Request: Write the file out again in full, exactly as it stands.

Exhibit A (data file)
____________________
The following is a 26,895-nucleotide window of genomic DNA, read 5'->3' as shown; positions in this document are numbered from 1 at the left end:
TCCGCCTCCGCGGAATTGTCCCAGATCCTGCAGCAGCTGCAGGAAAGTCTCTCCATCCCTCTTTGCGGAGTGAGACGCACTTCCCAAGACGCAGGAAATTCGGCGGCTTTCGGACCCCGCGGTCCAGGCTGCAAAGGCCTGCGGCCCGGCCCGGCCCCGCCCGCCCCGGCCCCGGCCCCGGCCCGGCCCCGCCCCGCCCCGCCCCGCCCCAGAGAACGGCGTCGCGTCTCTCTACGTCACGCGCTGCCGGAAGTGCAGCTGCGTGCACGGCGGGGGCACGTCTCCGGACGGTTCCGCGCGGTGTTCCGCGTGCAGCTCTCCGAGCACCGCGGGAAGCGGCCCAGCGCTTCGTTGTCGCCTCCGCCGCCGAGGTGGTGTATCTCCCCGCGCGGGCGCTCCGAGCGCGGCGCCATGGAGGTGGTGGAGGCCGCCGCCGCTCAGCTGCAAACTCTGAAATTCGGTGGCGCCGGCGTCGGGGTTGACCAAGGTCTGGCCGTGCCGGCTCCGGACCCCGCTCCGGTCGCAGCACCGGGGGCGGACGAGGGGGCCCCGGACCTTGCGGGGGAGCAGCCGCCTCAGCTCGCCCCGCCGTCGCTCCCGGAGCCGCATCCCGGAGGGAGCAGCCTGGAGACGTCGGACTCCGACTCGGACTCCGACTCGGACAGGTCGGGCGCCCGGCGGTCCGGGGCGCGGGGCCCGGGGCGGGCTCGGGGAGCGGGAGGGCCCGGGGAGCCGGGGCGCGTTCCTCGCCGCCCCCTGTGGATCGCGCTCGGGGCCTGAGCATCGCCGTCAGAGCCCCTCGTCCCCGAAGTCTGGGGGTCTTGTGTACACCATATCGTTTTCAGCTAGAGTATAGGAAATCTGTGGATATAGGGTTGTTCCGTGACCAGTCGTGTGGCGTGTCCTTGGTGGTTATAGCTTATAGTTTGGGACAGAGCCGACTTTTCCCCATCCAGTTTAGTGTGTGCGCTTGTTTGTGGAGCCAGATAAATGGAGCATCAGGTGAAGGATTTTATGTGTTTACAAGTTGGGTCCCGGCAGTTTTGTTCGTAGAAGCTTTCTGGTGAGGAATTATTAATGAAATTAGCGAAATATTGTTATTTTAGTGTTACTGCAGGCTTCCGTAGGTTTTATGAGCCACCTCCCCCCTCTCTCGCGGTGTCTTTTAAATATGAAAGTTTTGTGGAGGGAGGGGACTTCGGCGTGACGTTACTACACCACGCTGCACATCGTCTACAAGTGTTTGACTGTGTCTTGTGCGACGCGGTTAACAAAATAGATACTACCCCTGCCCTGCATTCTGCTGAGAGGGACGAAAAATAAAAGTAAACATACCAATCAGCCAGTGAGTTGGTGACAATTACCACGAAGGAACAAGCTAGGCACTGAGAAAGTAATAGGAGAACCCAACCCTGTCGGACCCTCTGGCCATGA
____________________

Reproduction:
The following is a 26,895-nucleotide window of genomic DNA, read 5'->3' as shown; positions in this document are numbered from 1 at the left end:
TCCGCCTCCGCGGAATTGTCCCAGATCCTGCAGCAGCTGCAGGAAAGTCTCTCCATCCCTCTTTGCGGAGTGAGACGCACTTCCCAAGACGCAGGAAATTCGGCGGCTTTCGGACCCCGCGGTCCAGGCTGCAAAGGCCTGCGGCCCGGCCCGGCCCCGCCCGCCCCGGCCCCGGCCCCGGCCCGGCCCCGCCCCGCCCCGCCCCGCCCCAGAGAACGGCGTCGCGTCTCTCTACGTCACGCGCTGCCGGAAGTGCAGCTGCGTGCACGGCGGGGGCACGTCTCCGGACGGTTCCGCGCGGTGTTCCGCGTGCAGCTCTCCGAGCACCGCGGGAAGCGGCCCAGCGCTTCGTTGTCGCCTCCGCCGCCGAGGTGGTGTATCTCCCCGCGCGGGCGCTCCGAGCGCGGCGCCATGGAGGTGGTGGAGGCCGCCGCCGCTCAGCTGCAAACTCTGAAATTCGGTGGCGCCGGCGTCGGGGTTGACCAAGGTCTGGCCGTGCCGGCTCCGGACCCCGCTCCGGTCGCAGCACCGGGGGCGGACGAGGGGGCCCCGGACCTTGCGGGGGAGCAGCCGCCTCAGCTCGCCCCGCCGTCGCTCCCGGAGCCGCATCCCGGAGGGAGCAGCCTGGAGACGTCGGACTCCGACTCGGACTCCGACTCGGACAGGTCGGGCGCCCGGCGGTCCGGGGCGCGGGGCCCGGGGCGGGCTCGGGGAGCGGGAGGGCCCGGGGAGCCGGGGCGCGTTCCTCGCCGCCCCCTGTGGATCGCGCTCGGGGCCTGAGCATCGCCGTCAGAGCCCCTCGTCCCCGAAGTCTGGGGGTCTTGTGTACACCATATCGTTTTCAGCTAGAGTATAGGAAATCTGTGGATATAGGGTTGTTCCGTGACCAGTCGTGTGGCGTGTCCTTGGTGGTTATAGCTTATAGTTTGGGACAGAGCCGACTTTTCCCCATCCAGTTTAGTGTGTGCGCTTGTTTGTGGAGCCAGATAAATGGAGCATCAGGTGAAGGATTTTATGTGTTTACAAGTTGGGTCCCGGCAGTTTTGTTCGTAGAAGCTTTCTGGTGAGGAATTATTAATGAAATTAGCGAAATATTGTTATTTTAGTGTTACTGCAGGCTTCCGTAGGTTTTATGAGCCACCTCCCCCCTCTCTCGCGGTGTCTTTTAAATATGAAAGTTTTGTGGAGGGAGGGGACTTCGGCGTGACGTTACTACACCACGCTGCACATCGTCTACAAGTGTTTGACTGTGTCTTGTGCGACGCGGTTAACAAAATAGATACTACCCCTGCCCTGCATTCTGCTGAGAGGGACGAAAAATAAAAGTAAACATACCAATCAGCCAGTGAGTTGGTGACAATTACCACGAAGGAACAAGCTAGGCACTGAGAAAGTAATAGGAGAACCCAACCCTGTCGGACCCTCTGGCCATGA